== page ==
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Friday 5:18 CST, January 30, 2015



Patient safety

January 01, 0001

Environment of Care management plan: A roadmap to managing the EC

To provide true value, the Environment of Care (EC) management plan should serve as a roadmap, guiding an organization’s operations to minimize risk and support strong performance in six key EC functional areas: safety, security, hazardous materials and waste, fire safety, medical equipment, and utilities. Effective management plans are required of all Joint Commission-accredited organizations except for those accredited under the office-based surgery and home care programs. Management plans shouldn’t detail how things are done, but should provide assurance that processes are in place to respond to risk. For example, an organization’s utilities management plan might say: Although Acme Hospital does not monitor for Legionella bacteria, there is a process in place whereby the organization can implement mitigation strategies when notified by the infection control department of a potential outbreak. This statement assures that the organization has a mitigation strategy and knows when to activate it. As your organization creates or revises its management plan, keep the following in mind:

  • Don’t cite the standards in the plan. While the plan must address the pertinent EC standards and their elements of performance (EPs), you don’t need to repeat them. Your organization may annotate a copy of the plan with the standard numbers to ensure that the plan addresses every relevant EP. This can also help during survey because the surveyor can quickly see how your organization complies with specific standards.
  • Determine a format for the plan. The format of the plan can be determined by your organization. The plan can be:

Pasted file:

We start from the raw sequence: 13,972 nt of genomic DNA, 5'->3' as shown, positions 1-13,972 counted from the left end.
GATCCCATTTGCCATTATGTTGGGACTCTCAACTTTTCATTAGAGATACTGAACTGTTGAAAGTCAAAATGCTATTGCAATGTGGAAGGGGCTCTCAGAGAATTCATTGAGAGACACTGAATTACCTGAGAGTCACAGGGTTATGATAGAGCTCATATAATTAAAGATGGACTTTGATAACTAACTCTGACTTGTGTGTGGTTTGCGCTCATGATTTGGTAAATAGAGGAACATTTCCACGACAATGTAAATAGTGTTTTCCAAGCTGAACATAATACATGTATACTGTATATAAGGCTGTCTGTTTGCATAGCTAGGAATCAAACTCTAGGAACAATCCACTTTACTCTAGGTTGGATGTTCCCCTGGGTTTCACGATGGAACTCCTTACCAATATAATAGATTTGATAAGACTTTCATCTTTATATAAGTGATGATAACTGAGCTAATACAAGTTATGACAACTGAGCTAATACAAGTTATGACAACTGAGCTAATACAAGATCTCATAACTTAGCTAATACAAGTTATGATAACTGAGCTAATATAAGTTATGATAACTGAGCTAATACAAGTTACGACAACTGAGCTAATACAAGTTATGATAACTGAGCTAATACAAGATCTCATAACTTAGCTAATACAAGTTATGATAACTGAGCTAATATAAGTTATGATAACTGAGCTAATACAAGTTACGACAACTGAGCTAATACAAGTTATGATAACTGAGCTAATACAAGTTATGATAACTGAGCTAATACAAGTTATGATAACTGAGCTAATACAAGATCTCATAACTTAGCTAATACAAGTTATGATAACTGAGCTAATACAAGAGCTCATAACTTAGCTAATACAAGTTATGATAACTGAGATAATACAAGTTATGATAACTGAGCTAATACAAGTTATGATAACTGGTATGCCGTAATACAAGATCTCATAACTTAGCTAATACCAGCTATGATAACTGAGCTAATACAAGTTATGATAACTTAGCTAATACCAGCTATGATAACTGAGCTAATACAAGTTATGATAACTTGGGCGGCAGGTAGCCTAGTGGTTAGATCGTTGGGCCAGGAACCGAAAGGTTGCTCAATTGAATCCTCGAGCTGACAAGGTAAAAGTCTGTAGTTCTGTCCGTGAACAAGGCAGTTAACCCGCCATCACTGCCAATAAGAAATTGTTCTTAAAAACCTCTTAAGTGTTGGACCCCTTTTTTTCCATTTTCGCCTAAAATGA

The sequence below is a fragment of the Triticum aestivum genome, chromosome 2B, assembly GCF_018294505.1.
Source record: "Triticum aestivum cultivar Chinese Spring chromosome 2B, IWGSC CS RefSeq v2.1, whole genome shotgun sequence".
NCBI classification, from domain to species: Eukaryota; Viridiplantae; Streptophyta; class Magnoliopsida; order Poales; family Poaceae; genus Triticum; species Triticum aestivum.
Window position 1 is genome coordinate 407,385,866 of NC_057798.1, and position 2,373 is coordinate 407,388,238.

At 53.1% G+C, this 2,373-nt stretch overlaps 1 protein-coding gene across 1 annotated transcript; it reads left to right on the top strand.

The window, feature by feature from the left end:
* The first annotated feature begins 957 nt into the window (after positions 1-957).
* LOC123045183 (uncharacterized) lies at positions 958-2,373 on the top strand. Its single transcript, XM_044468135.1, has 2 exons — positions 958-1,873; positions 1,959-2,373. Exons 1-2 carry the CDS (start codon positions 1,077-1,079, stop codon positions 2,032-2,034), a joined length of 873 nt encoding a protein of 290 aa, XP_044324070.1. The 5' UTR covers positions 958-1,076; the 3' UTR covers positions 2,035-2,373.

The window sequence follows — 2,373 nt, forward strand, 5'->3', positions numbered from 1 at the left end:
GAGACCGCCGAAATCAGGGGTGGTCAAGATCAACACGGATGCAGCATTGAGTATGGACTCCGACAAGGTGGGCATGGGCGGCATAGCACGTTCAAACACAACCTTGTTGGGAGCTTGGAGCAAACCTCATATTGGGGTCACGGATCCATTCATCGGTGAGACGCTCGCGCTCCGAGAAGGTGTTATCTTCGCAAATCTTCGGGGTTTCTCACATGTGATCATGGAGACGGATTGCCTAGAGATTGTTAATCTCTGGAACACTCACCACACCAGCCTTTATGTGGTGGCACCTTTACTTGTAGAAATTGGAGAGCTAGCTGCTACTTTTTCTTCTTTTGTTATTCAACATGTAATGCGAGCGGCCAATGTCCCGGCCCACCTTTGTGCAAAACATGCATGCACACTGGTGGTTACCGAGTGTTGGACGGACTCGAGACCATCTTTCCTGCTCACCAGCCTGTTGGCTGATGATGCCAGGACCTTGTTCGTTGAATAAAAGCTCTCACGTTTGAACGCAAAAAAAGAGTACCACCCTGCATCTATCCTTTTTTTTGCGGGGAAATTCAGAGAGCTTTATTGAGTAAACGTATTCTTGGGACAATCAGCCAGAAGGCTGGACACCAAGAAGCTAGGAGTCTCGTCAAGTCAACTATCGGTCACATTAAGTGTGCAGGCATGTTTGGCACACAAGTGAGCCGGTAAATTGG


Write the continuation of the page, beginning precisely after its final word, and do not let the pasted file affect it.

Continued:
• Individual documents that address each aspect of the EC
    • One set of consolidated plans that cover all your organization’s functions
    • One document that covers the topic areas that apply to all management plans and adjunct plans that highlight the work specific to the functional areas
      An overall plan could describe each function as it relates to the entire EC management process, and attachments can go into the details for each of the six functional areas.
  • Have a consistent structure for the plan. This enables anyone to pick up the plan and know where to find certain information. For example, each plan could include a mission and vision statement, a description of plan scope, a list of objectives, a list of compliance details, and a brief discussion about how performance will be measured and how the plan will be evaluated.
  • Cite supporting policies and how to access them. This might include cross-referencing the appropriate policies and procedures or providing a list of them in an addendum to the plan.
  • Show compliance with the strictest authority having jurisdiction (AHJ). The EC standards require one fire drill per shift per year in freestanding business occupancies. However, if the local fire marshal requires more frequent drills, an organization must honor that requirement. If the local AHJ requires one drill every two years, an organization is still required to have one per shift per year according to The Joint Commission, which is then the strictest AHJ. When the AHJ is not The Joint Commission, the plan should state that your organization is meeting the stricter authority’s requirements.
  • Reference related Joint Commission standards. Standards from other chapters of the accreditation manual might apply to EC efforts and should be referenced in the management plan. A plan that refers to other standards will yield a more complete picture of the management process for each EC area and will create a safer environment for patients.
  • Have a plan for every site accredited by The Joint Commission and ensure that the plan applies to the setting. For example, if a hospital has several physician offices, each office should have a management plan that reflects the activities that occur at that location. The hospital’s primary plan can be adapted to different settings. While the hospital’s hazardous materials management plan might mention mitigation strategies for Legionella, the physician office should not address this topic unless it has such mitigation strategies in place. 

For more information, see the June 2013 Perspectives or the June 2013 issue of Environment of Care® News. (Contact: George Mills,



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